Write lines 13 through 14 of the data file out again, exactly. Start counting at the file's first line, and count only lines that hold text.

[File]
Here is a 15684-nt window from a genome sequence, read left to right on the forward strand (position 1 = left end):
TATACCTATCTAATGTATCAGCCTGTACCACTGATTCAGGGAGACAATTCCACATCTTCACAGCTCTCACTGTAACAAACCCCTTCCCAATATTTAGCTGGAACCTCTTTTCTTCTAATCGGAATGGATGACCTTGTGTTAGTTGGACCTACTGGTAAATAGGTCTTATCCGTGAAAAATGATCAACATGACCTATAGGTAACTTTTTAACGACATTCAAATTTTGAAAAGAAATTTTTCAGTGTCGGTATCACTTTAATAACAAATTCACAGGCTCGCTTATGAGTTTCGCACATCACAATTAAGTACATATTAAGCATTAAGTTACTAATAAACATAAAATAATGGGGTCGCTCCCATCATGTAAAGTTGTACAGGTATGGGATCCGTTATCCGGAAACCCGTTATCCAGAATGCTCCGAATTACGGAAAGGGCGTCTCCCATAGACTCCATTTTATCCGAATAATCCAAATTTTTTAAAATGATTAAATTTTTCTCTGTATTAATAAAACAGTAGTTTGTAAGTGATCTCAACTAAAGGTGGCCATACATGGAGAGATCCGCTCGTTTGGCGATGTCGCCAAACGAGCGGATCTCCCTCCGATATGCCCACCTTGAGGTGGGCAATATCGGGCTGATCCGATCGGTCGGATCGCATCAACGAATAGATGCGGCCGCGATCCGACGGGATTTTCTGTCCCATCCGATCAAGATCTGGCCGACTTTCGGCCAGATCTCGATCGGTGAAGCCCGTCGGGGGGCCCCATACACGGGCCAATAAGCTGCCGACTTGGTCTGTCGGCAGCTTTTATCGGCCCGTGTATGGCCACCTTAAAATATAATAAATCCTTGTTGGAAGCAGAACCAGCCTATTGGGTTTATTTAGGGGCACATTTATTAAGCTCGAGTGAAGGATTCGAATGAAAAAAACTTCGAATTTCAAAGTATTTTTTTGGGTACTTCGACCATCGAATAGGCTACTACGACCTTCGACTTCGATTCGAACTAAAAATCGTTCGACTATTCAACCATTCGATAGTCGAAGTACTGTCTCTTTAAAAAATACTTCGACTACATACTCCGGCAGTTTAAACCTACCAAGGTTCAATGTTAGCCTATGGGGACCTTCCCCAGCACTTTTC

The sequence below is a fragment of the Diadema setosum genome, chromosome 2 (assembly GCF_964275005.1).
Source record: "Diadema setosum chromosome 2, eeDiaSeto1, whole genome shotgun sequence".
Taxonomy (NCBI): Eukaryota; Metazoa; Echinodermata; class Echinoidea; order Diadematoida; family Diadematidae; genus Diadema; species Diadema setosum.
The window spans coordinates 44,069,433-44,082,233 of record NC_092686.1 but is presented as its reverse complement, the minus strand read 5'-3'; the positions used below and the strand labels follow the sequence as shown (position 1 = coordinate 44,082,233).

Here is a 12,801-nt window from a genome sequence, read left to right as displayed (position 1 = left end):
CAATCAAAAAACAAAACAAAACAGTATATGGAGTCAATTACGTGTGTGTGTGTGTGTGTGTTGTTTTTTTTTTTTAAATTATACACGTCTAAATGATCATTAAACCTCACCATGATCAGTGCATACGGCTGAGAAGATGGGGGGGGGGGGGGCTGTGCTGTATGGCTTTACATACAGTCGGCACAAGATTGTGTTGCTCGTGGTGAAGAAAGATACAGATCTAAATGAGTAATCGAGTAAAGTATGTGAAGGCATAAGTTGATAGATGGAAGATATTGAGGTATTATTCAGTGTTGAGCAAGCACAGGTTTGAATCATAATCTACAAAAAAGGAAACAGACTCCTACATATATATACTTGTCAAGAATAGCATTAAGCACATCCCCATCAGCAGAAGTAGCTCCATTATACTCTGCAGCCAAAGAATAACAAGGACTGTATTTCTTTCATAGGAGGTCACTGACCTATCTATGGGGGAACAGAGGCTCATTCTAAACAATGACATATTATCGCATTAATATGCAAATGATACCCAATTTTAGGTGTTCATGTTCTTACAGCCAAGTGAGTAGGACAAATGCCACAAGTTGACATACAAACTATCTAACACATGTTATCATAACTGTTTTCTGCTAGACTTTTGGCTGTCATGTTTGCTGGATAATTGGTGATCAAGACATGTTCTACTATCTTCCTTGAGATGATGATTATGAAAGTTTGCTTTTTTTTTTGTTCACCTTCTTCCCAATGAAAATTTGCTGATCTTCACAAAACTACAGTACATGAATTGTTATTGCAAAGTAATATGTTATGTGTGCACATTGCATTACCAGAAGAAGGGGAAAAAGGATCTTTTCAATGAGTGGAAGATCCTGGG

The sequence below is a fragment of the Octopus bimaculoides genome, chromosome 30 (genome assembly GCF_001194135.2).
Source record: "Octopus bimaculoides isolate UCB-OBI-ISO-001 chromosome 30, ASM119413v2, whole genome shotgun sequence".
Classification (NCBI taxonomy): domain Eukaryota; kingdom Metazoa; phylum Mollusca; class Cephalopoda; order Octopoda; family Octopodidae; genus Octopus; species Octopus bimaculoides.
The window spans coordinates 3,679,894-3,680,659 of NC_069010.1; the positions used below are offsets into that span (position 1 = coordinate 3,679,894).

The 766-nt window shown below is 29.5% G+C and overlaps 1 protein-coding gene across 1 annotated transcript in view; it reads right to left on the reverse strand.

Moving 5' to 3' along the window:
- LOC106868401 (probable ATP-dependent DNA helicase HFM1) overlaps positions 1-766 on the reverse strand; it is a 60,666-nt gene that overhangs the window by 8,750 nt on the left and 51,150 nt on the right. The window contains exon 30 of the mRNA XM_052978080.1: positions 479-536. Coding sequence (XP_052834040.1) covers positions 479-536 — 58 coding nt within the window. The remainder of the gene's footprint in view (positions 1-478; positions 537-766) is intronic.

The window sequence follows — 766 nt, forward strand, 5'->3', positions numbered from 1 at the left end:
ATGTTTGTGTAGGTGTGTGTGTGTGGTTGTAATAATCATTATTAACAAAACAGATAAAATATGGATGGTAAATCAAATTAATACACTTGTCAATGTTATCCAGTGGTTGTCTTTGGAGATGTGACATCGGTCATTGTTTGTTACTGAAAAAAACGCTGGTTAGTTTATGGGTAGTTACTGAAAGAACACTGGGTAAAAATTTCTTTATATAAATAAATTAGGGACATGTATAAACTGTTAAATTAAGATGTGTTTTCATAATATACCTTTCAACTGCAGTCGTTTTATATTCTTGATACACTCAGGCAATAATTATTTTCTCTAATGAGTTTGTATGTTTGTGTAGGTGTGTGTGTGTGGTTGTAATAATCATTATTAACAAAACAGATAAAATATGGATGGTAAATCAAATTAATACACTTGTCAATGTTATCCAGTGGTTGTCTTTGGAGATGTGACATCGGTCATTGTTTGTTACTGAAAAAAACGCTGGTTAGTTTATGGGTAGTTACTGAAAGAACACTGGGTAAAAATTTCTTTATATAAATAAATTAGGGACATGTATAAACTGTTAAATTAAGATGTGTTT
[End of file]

The 766-nt window shown below is 29.5% G+C and overlaps 1 protein-coding gene across 1 annotated transcript in view; it reads right to left on the reverse strand.

Moving 5' to 3' along the window: